Datacentre management software vendor Cassatt has unveiled technology that allows datacentre managers to automatically switch off idling servers.
Cassatt says that its Active Power Management (APM) technology monitors server activity and switches the machines on and off as needed. APM runs on any platform, requires no change to existing hardware and software configurations or new software on them, and is compatible with existing power distribution and UPS equipment. It works with internal power controllers found on most modern servers or external power distribution units. Therefore, the company says its installation means little disruption to operations.
Datacentre administation staff can set policies, and APM will work to optimise power consumption using parameters such as time, server demand, application dependencies, and electricity peak and off-peak supply characteristics.
The technology determines which servers to power down, and for how long, and then handles application requirements before turning them off. As servers are needed again, it applies the same logic and priorities to power up those servers as appropriate.
“Our most recent survey puts power and cooling as the number one issue in datacentres today,” says Michelle Bailey, a research vice president at analyst firm IDC. “Servers are typically kept on 24x7, leading to an enormous waste of power and cooling resources.”
Datacentres are usually equipped with servers that can handle peak demand by computer users, but, as a result, are under-utilised outside the peak demand time. Studies by APC have shown that servers consume as much as 55% of their fully-loaded power when they sit idle.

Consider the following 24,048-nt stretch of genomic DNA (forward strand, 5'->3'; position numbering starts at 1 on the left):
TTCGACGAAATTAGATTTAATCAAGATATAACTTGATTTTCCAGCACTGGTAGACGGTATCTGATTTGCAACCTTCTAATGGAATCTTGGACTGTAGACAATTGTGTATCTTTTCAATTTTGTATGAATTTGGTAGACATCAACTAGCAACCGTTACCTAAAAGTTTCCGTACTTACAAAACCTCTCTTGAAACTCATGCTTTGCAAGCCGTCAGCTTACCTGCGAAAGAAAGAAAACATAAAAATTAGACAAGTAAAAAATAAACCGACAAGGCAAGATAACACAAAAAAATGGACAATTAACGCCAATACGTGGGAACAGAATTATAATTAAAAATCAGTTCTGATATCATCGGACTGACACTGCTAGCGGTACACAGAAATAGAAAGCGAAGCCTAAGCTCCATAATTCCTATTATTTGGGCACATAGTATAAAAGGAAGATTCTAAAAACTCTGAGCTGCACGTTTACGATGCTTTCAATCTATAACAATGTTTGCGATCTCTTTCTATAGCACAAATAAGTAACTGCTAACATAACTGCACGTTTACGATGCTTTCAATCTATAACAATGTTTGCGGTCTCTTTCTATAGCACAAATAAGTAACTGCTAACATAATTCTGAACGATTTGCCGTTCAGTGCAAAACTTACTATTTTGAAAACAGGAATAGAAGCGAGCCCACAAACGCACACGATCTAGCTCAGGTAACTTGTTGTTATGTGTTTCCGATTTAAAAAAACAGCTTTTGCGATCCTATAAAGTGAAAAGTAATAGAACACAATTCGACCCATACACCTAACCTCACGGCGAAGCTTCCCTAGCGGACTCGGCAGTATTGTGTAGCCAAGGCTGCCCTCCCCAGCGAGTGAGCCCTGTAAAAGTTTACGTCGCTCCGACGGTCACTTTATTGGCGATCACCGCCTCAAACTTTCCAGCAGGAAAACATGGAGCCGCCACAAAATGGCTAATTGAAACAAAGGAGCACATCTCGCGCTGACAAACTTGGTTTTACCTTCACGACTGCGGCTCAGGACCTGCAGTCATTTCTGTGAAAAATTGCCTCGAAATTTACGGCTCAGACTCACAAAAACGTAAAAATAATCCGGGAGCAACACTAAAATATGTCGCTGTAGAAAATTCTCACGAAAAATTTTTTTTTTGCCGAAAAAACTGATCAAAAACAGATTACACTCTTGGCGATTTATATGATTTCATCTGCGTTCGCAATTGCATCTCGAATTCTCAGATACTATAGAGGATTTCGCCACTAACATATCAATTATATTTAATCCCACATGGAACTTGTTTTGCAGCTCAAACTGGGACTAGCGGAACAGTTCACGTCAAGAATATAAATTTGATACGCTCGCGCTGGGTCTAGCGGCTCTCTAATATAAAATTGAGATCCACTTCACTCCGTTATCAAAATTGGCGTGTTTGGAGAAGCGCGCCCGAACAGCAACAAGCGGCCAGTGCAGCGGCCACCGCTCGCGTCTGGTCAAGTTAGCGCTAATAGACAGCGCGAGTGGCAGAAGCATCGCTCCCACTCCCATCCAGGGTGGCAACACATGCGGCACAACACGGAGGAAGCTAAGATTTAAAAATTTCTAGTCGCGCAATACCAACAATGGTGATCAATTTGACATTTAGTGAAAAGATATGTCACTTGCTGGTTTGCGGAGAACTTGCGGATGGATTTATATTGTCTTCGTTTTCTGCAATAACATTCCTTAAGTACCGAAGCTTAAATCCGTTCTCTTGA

“Datacentres have been big energy wasters because they operate on a one-application-per-server principle to ensure 100% uptime during peak usage, resulting in massively over-provisioned systems constantly running at full power even when they’re not needed,” says Cassatt CEO Bill Coleman. “Now customers can have 100% uptime — and cut their energy costs nearly in half.”
Cassatt claims that because APM is faster and easier to implement than existing strategies, its use is an ideal first move to take when trying to cut datacentre power consumption.
The company is working with early adopters, such as Brocade.
“With thousands of active servers in our test and development labs alone, having the ability to set policies to automatically power them up and down as needed represents an opportunity for tremendous energy and cost savings for Brocade,” says Zahid Hussain, Brocade’s engineering vice president.